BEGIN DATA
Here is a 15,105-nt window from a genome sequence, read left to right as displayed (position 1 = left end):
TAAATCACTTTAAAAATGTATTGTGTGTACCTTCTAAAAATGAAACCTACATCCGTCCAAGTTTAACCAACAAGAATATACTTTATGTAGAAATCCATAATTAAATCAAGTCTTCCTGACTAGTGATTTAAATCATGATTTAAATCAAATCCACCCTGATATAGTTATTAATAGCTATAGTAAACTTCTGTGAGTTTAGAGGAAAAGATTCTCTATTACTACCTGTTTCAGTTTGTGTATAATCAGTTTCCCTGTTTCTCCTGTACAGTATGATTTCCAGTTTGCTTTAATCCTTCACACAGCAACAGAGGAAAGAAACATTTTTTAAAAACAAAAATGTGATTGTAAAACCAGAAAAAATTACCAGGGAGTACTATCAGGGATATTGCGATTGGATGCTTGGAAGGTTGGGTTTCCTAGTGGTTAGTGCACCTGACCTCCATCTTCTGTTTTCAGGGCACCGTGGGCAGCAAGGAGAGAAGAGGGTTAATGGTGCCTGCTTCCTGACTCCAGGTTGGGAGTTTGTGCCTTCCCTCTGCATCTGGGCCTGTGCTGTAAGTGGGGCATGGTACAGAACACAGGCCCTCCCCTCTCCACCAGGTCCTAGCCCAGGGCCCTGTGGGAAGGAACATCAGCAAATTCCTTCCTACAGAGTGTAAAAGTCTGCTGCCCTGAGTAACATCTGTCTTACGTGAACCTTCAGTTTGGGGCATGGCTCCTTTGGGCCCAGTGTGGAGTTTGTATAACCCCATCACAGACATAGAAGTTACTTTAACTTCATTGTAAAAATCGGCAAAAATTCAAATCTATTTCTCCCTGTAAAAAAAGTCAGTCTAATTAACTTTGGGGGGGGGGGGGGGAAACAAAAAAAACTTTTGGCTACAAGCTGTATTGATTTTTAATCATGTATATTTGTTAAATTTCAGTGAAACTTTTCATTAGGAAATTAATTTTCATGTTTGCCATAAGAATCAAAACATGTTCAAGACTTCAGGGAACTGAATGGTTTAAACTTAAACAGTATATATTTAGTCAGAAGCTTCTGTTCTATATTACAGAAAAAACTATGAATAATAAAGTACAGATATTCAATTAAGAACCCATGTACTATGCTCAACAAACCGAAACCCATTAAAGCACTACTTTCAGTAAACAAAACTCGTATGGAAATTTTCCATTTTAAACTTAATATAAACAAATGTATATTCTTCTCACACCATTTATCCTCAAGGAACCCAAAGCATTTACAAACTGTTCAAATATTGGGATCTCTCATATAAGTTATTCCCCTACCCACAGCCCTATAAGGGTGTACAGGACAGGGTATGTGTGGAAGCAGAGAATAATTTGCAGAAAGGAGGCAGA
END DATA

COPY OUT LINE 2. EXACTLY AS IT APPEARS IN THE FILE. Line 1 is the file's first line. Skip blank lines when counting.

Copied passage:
TAAATCACTTTAAAAATGTATTGTGTGTACCTTCTAAAAATGAAACCTACATCCGTCCAAGTTTAACCAACAAGAATATACTTTATGTAGAAATCCATAATTAAATCAAGTCTTCCTGACTAGTGATTTAAATCATGATTTAAATCAAATCCACCCTGATATAGTTATTAATAGCTATAGTAAACTTCTGTGAGTTTAGAGGAAAAGATTCTCTATTACTACCTGTTTCAGTTTGTGTATAATCAGTTTCCCTGTTTCTCCTGTACAGTATGATTTCCAGTTTGCTTTAATCCTTCACACAGCAACAGAGGAAAGAAACATTTTTTAAAAACAAAAATGTGATTGTAAAACCAGAAAAAATTACCAGGGAGTACTATCAGGGATATTGCGATTGGATGCTTGGAAGGTTGGGTTTCCTAGTGGTTAGTGCACCTGACCTCCATCTTCTGTTTTCAGGGCACCGTGGGCAGCAAGGAGAGAAGAGGGTTAATGGTGCCTGCTTCCTGACTCCAGGTTGGGAGTTTGTGCCTTCCCTCTGCATCTGGGCCTGTGCTGTAAGTGGGGCATGGTACAGAACACAGGCCCTCCCCTCTCCACCAGGTCCTAGCCCAGGGCCCTGTGGGAAGGAACATCAGCAAATTCCTTCCTACAGAGTGTAAAAGTCTGCTGCCCTGAGTAACATCTGTCTTACGTGAACCTTCAGTTTGGGGCATGGCTCCTTTGGGCCCAGTGTGGAGTTTGTATAACCCCATCACAGACATAGAAGTTACTTTAACTTCATTGTAAAAATCGGCAAAAATTCAAATCTATTTCTCCCTGTAAAAAAAGTCAGTCTAATTAACTTTGGGGGGGGGGGGGGGAAACAAAAAAAACTTTTGGCTACAAGCTGTATTGATTTTTAATCATGTATATTTGTTAAATTTCAGTGAAACTTTTCATTAGGAAATTAATTTTCATGTTTGCCATAAGAATCAAAACATGTTCAAGACTTCAGGGAACTGAATGGTTTAAACTTAAACAGTATATATTTAGTCAGAAGCTTCTGTTCTATATTACAGAAAAAACTATGAATAATAAAGTACAGATATTCAATTAAGAACCCATGTACTATGCTCAACAAACCGAAACCCATTAAAGCACTACTTTCAGTAAACAAAACTCGTATGGAAATTTTCCATTTTAAACTTAATATAAACAAATGTATATTCTTCTCACACCATTTATCCTCAAGGAACCCAAAGCATTTACAAACTGTTCAAATATTGGGATCTCTCATATAAGTTATTCCCCTACCCACAGCCCTATAAGGGTGTACAGGACAGGGTATGTGTGGAAGCAGAGAATAATTTGCAGAAAGGAGGCAGA